So Amazon is starting to get into Christian publishing, working with a well-known publisher Christianity Today. And it got me thinking again about this whole idea of pigeon-holing writers. I don’t really mean this in terms of having publishers who focus on specific genres, because I actually think that’s a good thing—better to focus on one thing and do it well! But I’m thinking more of readers and critics who expect writers to write in one genre and one genre only.
Now I can admit, that this would be important for people writing more non-fiction. After all, I wouldn’t expect someone who writes about physics to make the leap to writing cookbooks (but who’s to say they couldn’t?). But when it comes to fiction writers, it’s just downright ridiculous.
It definitely happens a lot when people write romance and some of the more risqué books. It’s like it’s a black mark on you forever if you happen to write well in those genres. But even look at J.K. Rowling. Eve n though she’d finished writing the Harry Potter series, she still had to use a pseudonym to publish her amazing crime thriller.
It seems to be a fact of the literary world that if you write a great deal in one style, you’re not going to be taken seriously in another—no matter how good the book actually is! If you’re a good writer, you’re a good writer. If you write a good book, it’s a good book. I think we should encourage writers to take up new challenges, to be adventurous!
It’s one of the reasons I like crossing genres so much in my own writing—it keeps me on my toes! And even better, it keeps my readers on their toes. It’s true that some of your readers might not like your departures, but just think of the new readers that you’ll bring on when you go outside of your comfort zone. So I say, vive la difference!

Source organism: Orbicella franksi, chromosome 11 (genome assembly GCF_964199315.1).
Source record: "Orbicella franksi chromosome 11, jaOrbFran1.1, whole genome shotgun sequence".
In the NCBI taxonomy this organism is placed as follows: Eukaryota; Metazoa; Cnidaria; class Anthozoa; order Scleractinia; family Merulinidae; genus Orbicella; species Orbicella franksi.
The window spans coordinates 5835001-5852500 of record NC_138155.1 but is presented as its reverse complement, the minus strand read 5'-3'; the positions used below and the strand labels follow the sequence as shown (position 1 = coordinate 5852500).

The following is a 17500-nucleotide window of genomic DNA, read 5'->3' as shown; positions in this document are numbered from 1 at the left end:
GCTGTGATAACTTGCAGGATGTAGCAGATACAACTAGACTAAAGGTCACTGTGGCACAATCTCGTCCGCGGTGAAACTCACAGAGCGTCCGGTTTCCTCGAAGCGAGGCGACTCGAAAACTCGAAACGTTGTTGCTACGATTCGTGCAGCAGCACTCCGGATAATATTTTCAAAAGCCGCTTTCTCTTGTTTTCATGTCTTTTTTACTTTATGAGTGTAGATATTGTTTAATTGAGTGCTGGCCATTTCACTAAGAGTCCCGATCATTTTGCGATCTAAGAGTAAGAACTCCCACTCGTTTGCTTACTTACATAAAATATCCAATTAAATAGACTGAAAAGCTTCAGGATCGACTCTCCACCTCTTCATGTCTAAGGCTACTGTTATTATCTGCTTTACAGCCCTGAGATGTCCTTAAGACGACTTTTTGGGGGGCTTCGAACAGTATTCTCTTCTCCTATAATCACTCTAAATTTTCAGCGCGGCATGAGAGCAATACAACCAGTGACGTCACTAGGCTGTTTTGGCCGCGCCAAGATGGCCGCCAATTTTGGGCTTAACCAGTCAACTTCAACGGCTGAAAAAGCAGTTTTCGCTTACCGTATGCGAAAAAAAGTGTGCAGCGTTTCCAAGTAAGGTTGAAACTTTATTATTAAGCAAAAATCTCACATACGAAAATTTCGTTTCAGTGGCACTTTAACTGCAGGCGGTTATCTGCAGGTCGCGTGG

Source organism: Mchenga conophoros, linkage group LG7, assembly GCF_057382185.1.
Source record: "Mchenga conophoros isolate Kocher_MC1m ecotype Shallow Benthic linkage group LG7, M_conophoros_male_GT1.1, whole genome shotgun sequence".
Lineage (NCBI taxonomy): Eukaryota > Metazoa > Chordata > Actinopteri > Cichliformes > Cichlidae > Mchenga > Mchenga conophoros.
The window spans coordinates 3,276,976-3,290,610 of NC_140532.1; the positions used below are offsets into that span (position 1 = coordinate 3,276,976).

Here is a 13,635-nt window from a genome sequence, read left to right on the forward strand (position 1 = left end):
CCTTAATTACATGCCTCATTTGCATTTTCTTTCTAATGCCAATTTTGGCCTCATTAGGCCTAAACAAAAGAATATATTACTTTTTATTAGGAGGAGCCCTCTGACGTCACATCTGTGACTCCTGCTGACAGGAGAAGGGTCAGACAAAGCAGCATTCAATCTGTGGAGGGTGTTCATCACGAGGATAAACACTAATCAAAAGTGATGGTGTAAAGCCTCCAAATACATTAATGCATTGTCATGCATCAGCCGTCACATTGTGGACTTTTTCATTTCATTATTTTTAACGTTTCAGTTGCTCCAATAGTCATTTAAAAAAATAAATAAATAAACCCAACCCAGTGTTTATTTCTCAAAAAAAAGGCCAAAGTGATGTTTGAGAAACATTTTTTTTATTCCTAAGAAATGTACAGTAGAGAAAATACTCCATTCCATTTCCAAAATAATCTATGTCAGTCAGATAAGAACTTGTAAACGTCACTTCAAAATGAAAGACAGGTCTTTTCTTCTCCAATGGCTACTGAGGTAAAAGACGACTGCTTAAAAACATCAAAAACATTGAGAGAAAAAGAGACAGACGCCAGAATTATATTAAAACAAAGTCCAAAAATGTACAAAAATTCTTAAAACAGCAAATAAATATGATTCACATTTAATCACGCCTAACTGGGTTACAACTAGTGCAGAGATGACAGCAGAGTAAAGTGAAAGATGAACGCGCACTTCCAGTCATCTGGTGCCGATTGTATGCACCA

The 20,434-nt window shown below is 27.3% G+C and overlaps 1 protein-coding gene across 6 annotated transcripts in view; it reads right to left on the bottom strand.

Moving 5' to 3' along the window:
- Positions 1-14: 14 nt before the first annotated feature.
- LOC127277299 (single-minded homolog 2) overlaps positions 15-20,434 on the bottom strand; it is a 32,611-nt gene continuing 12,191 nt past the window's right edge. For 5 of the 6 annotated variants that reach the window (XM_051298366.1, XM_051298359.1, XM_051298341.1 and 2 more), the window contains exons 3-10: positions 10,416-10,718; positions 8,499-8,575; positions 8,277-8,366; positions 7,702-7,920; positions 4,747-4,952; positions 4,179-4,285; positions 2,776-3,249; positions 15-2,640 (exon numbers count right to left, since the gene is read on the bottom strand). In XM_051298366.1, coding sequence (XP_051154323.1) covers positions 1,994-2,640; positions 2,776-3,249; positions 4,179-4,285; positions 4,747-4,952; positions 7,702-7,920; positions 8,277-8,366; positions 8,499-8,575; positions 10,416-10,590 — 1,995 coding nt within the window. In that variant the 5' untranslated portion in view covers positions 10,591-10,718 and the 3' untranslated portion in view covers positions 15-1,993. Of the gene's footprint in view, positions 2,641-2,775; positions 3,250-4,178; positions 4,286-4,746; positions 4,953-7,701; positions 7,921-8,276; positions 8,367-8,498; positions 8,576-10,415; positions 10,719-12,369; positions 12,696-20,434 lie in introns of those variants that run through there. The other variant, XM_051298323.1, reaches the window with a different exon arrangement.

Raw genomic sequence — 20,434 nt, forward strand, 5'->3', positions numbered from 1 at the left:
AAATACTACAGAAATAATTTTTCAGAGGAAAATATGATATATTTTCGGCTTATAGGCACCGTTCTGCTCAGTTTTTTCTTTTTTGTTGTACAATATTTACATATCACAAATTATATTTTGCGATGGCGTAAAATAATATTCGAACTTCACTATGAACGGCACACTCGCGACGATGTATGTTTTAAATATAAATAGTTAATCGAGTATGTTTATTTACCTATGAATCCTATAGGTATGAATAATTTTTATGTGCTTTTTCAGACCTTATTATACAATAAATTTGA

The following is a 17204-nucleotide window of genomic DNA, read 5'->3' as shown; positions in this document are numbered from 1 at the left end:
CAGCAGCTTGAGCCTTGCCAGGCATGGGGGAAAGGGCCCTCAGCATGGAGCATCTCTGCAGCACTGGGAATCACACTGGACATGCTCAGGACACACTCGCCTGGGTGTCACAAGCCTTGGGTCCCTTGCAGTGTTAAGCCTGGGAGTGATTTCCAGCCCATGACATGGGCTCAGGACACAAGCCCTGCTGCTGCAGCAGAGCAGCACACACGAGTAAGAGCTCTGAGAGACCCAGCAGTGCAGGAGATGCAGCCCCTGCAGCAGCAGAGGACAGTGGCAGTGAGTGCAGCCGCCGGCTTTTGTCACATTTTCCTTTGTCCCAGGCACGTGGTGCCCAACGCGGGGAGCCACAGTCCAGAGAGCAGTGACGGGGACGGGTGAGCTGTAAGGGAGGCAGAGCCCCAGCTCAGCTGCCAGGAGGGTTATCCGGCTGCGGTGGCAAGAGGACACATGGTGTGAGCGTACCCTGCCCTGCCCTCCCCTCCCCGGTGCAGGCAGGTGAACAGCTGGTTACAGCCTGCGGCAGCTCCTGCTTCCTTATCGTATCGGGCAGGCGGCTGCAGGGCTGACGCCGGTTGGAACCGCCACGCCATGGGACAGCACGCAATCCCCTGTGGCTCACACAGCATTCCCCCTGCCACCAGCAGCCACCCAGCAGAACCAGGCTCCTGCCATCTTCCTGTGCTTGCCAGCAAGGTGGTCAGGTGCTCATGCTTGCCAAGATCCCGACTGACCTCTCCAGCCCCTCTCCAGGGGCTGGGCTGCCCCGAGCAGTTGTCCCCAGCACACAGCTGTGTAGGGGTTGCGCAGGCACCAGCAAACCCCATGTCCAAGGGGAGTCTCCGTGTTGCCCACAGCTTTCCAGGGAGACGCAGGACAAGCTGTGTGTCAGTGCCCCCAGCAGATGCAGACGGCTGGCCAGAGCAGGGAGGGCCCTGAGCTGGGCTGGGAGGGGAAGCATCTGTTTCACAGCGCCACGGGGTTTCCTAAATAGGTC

I read something pretty interesting in the news today. It looks like a university in England has created a master’s degree in self-publishing! I was just as surprised as I’m sure you are!
And as someone who self-publishes, I was pretty excited to read this. And the article explains why. We are constantly having to defend ourselves to authors who are already established in the industry. And that’s the main point: the people who are most critical of it (Jeffrey Archer, Sue Grafton in this article) are already published, and they’re always going to be published. I wonder if they would have said the same thing back when they were starting out? I have my doubts!
Because anyone who knows how publishing works, knows that having a good story to tell is only a small part of the battle in getting your book to print. Part of it is about timing—what’s most popular in book sales and what the editor at the time is interested in. A ton of it is about who you know. And a big chunk of it nowadays is having people know who you are. More and more often editors aren’t willing to take a chance on an unknown—and that’s so sad! Just think of all the wonderful stories we might be missing out on because all the big publishers are busy concentrating on people who already have ten or twenty traditionally published books under their belts.
And really, that’s why I decided to self-publish. My first book, An Elk in the House, was published traditionally. But when it came to other manuscripts, people kept telling me I had great stories, but that they just weren’t the right fit, and that I wasn’t well-known enough. So it certainly wasn’t because I didn’t want to work hard. Because I can tell you, self-publishing is really hard work.
Now I’m not sure whether an entire post-graduate degree dedicated to just that is really the best way to spend your valuable tuition money. Or why exactly you’d want a degree in self-publishing—I would think that if you’re already going to go to university for that long, maybe you’d want to spend that time writing and improving your craft! But either way, I’m glad to see that academic institutions are understanding the value of self-publishing.